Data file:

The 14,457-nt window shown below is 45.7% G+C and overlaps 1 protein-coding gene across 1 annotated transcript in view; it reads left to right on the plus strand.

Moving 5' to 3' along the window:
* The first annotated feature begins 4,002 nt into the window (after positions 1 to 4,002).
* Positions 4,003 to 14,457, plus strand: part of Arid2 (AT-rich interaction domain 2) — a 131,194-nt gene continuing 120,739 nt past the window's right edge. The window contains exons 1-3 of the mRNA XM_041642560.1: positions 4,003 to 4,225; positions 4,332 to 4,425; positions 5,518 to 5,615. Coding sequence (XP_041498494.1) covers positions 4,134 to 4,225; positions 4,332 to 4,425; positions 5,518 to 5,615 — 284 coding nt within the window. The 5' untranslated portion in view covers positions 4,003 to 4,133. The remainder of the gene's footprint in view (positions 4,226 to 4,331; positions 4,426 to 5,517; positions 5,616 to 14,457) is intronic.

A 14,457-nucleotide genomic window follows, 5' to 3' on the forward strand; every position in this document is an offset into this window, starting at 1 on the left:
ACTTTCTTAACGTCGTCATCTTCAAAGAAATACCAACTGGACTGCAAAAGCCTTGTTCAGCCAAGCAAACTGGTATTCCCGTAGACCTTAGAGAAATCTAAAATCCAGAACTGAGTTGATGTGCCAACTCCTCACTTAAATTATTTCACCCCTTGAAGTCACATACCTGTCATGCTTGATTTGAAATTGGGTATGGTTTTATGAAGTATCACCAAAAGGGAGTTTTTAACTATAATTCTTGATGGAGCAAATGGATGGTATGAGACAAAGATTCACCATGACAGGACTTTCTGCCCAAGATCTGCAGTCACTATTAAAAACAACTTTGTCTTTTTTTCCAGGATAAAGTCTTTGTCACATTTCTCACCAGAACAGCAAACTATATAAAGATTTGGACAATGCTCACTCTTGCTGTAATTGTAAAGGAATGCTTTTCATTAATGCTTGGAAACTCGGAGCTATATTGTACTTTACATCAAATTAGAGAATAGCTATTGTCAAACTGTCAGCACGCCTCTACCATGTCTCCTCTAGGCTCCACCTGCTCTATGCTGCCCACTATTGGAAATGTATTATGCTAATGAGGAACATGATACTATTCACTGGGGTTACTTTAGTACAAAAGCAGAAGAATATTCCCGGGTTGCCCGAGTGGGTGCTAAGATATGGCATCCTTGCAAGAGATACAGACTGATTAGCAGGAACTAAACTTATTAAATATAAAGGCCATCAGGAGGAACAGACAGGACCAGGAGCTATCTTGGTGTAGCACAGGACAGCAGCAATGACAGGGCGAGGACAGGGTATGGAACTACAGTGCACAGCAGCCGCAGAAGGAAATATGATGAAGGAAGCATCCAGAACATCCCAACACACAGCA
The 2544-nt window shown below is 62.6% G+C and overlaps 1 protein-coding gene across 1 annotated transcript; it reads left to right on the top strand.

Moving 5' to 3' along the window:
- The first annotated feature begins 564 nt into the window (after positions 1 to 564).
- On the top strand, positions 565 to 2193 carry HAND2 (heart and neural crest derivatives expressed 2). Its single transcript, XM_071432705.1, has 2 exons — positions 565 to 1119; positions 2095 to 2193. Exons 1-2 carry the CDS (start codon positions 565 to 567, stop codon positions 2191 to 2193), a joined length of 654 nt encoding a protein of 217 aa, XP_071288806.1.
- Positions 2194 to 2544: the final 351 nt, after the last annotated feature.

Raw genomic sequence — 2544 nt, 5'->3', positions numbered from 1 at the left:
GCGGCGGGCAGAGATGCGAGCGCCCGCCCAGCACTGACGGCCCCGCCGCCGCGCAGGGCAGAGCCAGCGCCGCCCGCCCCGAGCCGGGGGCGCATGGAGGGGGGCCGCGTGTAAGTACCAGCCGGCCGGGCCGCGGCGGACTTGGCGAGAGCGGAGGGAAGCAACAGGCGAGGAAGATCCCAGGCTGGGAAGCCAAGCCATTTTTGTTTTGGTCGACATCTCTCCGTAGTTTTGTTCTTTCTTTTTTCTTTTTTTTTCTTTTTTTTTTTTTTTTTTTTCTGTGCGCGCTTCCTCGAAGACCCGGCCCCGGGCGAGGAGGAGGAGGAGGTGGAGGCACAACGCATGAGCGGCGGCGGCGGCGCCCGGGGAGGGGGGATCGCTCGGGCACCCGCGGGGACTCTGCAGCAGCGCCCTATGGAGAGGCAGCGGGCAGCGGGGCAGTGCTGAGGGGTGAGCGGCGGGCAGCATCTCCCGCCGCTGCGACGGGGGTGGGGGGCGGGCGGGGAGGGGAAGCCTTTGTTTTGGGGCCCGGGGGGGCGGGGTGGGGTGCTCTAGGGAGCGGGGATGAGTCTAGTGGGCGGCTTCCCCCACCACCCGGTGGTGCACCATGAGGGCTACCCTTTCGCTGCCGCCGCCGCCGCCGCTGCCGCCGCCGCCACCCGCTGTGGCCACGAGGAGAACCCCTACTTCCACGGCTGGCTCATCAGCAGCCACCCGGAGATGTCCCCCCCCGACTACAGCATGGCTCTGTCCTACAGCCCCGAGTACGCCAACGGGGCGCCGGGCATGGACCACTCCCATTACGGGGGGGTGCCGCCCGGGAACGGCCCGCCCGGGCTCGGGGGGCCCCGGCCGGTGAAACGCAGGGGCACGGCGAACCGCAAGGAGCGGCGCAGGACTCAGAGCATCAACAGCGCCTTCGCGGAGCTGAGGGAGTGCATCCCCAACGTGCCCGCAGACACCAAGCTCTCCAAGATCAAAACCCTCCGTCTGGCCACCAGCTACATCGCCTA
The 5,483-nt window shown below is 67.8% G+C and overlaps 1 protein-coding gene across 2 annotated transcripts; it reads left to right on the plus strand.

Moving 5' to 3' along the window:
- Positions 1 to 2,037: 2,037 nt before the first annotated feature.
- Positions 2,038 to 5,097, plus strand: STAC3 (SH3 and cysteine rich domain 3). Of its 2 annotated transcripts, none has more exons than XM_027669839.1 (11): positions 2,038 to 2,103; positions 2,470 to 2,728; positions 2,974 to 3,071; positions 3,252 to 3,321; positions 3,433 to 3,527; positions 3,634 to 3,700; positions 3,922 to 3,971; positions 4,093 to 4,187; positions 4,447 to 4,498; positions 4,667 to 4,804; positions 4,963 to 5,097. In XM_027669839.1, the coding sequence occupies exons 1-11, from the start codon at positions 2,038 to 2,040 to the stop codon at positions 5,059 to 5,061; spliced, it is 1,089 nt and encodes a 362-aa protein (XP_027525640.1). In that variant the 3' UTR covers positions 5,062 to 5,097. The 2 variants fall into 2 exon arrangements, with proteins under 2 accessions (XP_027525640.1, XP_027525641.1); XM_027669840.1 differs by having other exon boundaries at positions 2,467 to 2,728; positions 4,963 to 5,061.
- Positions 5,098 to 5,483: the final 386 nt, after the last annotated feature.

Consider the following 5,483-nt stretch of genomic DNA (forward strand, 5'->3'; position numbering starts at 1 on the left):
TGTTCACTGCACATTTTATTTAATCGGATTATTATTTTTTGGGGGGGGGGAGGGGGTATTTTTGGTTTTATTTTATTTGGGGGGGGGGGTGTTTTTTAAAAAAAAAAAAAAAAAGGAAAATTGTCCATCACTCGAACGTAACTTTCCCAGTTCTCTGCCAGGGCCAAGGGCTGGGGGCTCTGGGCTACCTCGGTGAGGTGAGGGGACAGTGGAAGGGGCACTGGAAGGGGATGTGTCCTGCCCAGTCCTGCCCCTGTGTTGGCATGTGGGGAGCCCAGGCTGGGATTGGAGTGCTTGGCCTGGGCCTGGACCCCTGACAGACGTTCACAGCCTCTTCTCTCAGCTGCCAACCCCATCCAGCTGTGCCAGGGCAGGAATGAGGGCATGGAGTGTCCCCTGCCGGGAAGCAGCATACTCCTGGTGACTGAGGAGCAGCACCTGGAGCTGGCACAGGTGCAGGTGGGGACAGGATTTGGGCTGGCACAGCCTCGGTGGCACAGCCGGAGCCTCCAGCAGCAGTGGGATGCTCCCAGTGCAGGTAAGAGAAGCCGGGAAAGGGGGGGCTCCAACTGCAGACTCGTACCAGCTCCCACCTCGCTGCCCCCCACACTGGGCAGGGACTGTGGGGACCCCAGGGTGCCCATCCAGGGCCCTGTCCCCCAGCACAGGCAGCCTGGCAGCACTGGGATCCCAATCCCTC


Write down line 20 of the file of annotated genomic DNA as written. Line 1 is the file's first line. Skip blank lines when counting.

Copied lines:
TGTTCACTGCACATTTTATTTAATCGGATTATTATTTTTTGGGGGGGGGGAGGGGGTATTTTTGGTTTTATTTTATTTGGGGGGGGGGGTGTTTTTTAAAAAAAAAAAAAAAAAGGAAAATTGTCCATCACTCGAACGTAACTTTCCCAGTTCTCTGCCAGGGCCAAGGGCTGGGGGCTCTGGGCTACCTCGGTGAGGTGAGGGGACAGTGGAAGGGGCACTGGAAGGGGATGTGTCCTGCCCAGTCCTGCCCCTGTGTTGGCATGTGGGGAGCCCAGGCTGGGATTGGAGTGCTTGGCCTGGGCCTGGACCCCTGACAGACGTTCACAGCCTCTTCTCTCAGCTGCCAACCCCATCCAGCTGTGCCAGGGCAGGAATGAGGGCATGGAGTGTCCCCTGCCGGGAAGCAGCATACTCCTGGTGACTGAGGAGCAGCACCTGGAGCTGGCACAGGTGCAGGTGGGGACAGGATTTGGGCTGGCACAGCCTCGGTGGCACAGCCGGAGCCTCCAGCAGCAGTGGGATGCTCCCAGTGCAGGTAAGAGAAGCCGGGAAAGGGGGGGCTCCAACTGCAGACTCGTACCAGCTCCCACCTCGCTGCCCCCCACACTGGGCAGGGACTGTGGGGACCCCAGGGTGCCCATCCAGGGCCCTGTCCCCCAGCACAGGCAGCCTGGCAGCACTGGGATCCCAATCCCTC